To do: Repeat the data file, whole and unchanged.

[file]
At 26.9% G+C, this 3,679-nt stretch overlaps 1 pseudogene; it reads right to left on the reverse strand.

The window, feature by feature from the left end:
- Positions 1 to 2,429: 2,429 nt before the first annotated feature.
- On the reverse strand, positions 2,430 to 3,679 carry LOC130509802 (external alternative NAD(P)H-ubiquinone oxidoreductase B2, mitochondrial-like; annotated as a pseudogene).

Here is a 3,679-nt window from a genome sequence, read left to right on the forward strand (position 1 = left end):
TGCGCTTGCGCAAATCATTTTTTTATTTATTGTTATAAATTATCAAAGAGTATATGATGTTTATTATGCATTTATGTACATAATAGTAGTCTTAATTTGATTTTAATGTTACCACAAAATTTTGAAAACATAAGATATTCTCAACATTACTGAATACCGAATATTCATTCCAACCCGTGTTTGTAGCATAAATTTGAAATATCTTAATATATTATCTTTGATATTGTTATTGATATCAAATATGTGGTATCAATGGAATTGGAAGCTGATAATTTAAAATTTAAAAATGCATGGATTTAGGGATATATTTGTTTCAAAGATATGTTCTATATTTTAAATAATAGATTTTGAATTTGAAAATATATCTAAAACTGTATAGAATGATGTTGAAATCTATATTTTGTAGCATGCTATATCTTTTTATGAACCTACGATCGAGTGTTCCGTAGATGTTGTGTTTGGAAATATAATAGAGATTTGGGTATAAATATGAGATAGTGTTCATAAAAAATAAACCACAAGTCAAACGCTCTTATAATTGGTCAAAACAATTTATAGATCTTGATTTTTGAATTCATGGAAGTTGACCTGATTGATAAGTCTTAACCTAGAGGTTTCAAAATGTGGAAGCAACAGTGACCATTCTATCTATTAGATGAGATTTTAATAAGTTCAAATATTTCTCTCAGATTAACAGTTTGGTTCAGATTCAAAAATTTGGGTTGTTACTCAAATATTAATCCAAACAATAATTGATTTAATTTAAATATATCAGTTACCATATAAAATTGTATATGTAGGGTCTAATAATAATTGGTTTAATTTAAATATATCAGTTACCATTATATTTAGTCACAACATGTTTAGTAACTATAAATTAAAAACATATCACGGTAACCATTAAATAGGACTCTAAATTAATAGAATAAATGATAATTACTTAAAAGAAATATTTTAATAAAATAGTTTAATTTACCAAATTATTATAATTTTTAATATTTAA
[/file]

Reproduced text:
At 26.9% G+C, this 3,679-nt stretch overlaps 1 pseudogene; it reads right to left on the reverse strand.

The window, feature by feature from the left end:
- Positions 1 to 2,429: 2,429 nt before the first annotated feature.
- On the reverse strand, positions 2,430 to 3,679 carry LOC130509802 (external alternative NAD(P)H-ubiquinone oxidoreductase B2, mitochondrial-like; annotated as a pseudogene).

Here is a 3,679-nt window from a genome sequence, read left to right on the forward strand (position 1 = left end):
TGCGCTTGCGCAAATCATTTTTTTATTTATTGTTATAAATTATCAAAGAGTATATGATGTTTATTATGCATTTATGTACATAATAGTAGTCTTAATTTGATTTTAATGTTACCACAAAATTTTGAAAACATAAGATATTCTCAACATTACTGAATACCGAATATTCATTCCAACCCGTGTTTGTAGCATAAATTTGAAATATCTTAATATATTATCTTTGATATTGTTATTGATATCAAATATGTGGTATCAATGGAATTGGAAGCTGATAATTTAAAATTTAAAAATGCATGGATTTAGGGATATATTTGTTTCAAAGATATGTTCTATATTTTAAATAATAGATTTTGAATTTGAAAATATATCTAAAACTGTATAGAATGATGTTGAAATCTATATTTTGTAGCATGCTATATCTTTTTATGAACCTACGATCGAGTGTTCCGTAGATGTTGTGTTTGGAAATATAATAGAGATTTGGGTATAAATATGAGATAGTGTTCATAAAAAATAAACCACAAGTCAAACGCTCTTATAATTGGTCAAAACAATTTATAGATCTTGATTTTTGAATTCATGGAAGTTGACCTGATTGATAAGTCTTAACCTAGAGGTTTCAAAATGTGGAAGCAACAGTGACCATTCTATCTATTAGATGAGATTTTAATAAGTTCAAATATTTCTCTCAGATTAACAGTTTGGTTCAGATTCAAAAATTTGGGTTGTTACTCAAATATTAATCCAAACAATAATTGATTTAATTTAAATATATCAGTTACCATATAAAATTGTATATGTAGGGTCTAATAATAATTGGTTTAATTTAAATATATCAGTTACCATTATATTTAGTCACAACATGTTTAGTAACTATAAATTAAAAACATATCACGGTAACCATTAAATAGGACTCTAAATTAATAGAATAAATGATAATTACTTAAAAGAAATATTTTAATAAAATAGTTTAATTTACCAAATTATTATAATTTTTAATATTTAA